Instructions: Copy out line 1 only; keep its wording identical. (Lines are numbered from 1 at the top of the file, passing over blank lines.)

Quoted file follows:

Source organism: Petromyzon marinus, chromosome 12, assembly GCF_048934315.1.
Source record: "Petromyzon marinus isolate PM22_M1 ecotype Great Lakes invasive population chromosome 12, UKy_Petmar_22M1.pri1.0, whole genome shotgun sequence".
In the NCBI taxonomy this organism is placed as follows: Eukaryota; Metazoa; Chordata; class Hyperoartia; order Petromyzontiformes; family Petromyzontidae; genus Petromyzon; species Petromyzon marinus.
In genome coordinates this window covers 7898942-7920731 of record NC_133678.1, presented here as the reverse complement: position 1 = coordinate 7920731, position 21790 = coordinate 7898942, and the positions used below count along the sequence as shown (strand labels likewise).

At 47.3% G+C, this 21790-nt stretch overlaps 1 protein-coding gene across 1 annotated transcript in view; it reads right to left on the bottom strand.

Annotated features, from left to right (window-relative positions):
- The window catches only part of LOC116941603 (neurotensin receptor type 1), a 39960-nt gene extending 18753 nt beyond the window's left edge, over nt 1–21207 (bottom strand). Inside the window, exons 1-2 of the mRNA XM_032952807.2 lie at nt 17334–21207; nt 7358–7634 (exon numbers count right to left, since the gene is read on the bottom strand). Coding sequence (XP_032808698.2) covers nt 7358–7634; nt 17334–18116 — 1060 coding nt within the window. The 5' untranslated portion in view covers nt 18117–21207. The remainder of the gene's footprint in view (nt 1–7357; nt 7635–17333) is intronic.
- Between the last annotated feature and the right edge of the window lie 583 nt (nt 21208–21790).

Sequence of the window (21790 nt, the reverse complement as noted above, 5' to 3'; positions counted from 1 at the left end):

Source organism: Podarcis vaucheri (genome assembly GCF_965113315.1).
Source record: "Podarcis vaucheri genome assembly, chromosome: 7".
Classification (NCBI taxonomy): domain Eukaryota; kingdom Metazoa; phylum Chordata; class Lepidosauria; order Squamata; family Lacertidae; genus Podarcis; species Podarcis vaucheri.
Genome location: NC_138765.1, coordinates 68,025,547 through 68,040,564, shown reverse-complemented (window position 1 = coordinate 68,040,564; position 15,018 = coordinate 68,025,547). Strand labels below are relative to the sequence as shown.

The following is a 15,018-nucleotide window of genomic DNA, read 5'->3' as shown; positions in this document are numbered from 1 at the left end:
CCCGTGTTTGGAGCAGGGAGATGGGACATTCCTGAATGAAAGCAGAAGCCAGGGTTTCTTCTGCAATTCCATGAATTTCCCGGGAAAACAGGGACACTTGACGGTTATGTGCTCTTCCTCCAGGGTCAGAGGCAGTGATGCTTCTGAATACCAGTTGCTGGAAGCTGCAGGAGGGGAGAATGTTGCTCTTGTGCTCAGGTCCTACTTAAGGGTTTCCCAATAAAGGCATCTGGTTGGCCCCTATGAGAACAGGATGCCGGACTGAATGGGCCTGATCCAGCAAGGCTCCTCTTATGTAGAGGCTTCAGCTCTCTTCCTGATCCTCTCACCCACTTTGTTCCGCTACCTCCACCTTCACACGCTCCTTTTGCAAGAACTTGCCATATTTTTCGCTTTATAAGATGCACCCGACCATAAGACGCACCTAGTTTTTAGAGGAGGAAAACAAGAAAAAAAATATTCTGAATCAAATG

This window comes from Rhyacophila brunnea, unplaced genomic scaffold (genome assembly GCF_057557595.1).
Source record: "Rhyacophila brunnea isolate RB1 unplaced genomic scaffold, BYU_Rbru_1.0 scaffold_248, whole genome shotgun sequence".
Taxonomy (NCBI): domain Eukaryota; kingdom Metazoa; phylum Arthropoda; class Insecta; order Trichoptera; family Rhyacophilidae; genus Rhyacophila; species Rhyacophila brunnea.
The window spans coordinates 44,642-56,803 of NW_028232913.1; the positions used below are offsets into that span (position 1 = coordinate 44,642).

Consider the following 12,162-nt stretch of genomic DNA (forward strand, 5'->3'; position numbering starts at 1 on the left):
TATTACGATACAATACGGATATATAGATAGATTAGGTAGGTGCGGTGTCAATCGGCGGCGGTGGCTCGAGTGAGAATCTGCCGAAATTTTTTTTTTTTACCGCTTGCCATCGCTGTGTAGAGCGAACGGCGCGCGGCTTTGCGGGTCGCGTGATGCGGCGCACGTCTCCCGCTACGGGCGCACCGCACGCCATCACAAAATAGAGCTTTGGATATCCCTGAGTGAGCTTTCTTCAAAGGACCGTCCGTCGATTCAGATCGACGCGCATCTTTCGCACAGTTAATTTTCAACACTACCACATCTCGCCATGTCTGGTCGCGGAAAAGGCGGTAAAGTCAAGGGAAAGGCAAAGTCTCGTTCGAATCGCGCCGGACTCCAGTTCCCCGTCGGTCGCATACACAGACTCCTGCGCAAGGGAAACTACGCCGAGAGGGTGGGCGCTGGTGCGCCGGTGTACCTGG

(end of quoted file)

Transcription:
Source organism: Petromyzon marinus, chromosome 12, assembly GCF_048934315.1.